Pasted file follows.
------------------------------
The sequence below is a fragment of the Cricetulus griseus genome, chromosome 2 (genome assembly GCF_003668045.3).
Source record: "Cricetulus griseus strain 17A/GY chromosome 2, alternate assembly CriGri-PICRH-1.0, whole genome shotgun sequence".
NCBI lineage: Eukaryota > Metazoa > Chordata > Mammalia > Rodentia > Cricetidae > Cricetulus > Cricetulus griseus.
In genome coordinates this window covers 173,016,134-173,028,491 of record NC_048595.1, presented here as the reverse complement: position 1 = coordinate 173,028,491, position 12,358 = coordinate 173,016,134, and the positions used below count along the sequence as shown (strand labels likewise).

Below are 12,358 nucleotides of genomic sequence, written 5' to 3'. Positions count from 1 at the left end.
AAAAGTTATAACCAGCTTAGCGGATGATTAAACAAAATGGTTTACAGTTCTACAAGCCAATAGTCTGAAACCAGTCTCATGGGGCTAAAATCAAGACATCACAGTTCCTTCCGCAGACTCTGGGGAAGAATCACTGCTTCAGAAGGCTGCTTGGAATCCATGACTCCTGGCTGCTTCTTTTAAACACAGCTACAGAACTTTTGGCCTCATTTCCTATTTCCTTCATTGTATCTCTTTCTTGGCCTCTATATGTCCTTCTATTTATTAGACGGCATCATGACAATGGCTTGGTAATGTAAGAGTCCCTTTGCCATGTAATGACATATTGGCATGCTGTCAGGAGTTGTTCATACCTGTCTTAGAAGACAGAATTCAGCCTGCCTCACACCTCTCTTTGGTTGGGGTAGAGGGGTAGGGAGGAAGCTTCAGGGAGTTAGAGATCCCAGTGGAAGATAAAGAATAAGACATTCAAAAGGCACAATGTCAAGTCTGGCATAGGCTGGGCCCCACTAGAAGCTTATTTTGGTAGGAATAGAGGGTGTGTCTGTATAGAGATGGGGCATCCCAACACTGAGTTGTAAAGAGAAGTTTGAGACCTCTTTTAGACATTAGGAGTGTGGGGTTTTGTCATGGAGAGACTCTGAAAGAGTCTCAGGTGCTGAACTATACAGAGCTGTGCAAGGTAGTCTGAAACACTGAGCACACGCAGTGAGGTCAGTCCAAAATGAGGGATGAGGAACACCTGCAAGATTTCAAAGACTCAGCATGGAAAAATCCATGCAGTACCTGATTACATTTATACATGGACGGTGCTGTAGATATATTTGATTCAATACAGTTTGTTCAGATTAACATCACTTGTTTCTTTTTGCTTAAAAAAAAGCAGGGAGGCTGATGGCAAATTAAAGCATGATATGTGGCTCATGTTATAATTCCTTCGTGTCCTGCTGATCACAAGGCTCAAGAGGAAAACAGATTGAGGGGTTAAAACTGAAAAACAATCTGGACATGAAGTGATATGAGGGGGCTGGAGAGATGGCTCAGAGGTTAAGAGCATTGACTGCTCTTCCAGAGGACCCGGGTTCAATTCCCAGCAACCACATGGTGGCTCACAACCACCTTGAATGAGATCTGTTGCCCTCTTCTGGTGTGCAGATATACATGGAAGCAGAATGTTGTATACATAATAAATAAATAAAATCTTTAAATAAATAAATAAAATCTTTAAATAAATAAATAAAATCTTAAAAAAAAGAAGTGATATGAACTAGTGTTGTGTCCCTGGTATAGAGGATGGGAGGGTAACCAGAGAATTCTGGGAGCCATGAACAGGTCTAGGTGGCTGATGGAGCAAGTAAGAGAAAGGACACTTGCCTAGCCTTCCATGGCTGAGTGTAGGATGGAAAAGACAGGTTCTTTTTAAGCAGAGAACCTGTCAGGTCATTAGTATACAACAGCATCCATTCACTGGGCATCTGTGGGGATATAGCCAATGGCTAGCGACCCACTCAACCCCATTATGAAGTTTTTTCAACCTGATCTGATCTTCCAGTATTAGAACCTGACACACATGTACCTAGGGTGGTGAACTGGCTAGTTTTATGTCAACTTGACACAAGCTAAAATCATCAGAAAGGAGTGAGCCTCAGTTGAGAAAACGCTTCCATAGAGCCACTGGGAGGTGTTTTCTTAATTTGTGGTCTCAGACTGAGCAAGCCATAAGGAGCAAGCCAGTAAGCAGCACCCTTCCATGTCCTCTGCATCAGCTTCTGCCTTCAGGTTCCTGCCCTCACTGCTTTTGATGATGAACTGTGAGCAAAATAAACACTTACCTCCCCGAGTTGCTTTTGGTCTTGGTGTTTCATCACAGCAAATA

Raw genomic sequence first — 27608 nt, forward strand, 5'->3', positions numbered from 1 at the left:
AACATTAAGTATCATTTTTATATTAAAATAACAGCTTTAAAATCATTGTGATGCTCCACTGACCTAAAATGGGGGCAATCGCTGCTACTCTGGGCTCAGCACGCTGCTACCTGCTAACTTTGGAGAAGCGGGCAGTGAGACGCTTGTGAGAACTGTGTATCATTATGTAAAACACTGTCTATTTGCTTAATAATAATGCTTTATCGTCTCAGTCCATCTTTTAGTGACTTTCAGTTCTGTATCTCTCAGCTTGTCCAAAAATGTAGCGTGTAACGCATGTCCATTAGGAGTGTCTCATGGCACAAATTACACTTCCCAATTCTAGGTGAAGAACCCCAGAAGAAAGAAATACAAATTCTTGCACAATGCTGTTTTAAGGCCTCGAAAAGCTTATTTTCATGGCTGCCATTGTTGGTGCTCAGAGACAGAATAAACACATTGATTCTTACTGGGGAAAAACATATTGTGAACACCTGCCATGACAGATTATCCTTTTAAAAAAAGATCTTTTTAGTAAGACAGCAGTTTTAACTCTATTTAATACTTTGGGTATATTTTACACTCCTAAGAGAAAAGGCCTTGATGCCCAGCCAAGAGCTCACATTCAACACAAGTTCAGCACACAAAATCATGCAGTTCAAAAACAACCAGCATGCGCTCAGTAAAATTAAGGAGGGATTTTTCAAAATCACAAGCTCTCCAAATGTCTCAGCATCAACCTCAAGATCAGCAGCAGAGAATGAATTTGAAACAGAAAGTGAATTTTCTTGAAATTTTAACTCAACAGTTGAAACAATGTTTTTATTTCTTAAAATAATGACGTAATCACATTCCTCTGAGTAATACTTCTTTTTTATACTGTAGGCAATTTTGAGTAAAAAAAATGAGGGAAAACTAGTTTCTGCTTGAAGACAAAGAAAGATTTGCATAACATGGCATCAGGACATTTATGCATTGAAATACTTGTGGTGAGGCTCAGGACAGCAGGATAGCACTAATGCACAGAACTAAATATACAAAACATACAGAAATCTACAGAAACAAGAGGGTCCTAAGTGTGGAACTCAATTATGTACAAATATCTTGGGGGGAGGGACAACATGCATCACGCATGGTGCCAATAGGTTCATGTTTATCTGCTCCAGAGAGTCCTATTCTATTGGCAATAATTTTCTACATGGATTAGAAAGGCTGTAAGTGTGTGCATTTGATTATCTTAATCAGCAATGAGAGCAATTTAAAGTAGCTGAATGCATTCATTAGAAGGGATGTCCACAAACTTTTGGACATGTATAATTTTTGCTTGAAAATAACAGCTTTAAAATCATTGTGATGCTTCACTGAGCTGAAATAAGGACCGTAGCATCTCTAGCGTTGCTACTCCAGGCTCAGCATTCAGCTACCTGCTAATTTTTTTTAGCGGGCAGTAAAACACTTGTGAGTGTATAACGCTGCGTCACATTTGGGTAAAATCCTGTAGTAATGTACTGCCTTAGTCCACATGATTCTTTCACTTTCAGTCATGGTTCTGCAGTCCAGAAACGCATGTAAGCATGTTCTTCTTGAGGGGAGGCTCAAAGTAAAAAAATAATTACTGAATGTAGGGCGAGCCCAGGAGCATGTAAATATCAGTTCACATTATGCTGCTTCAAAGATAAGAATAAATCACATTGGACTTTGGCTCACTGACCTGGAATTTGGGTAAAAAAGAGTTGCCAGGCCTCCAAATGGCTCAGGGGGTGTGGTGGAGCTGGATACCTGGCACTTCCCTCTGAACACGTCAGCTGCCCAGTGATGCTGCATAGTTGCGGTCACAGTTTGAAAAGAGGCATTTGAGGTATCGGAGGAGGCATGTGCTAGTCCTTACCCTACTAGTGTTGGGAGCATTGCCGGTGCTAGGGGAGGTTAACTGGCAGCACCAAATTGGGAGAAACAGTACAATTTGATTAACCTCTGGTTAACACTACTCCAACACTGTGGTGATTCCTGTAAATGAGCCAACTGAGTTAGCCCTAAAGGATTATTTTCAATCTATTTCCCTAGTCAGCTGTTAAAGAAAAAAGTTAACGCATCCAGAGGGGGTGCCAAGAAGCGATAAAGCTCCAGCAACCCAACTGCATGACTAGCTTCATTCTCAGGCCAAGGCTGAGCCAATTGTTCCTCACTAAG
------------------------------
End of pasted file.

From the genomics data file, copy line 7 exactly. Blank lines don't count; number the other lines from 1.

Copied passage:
Raw genomic sequence first — 27608 nt, forward strand, 5'->3', positions numbered from 1 at the left: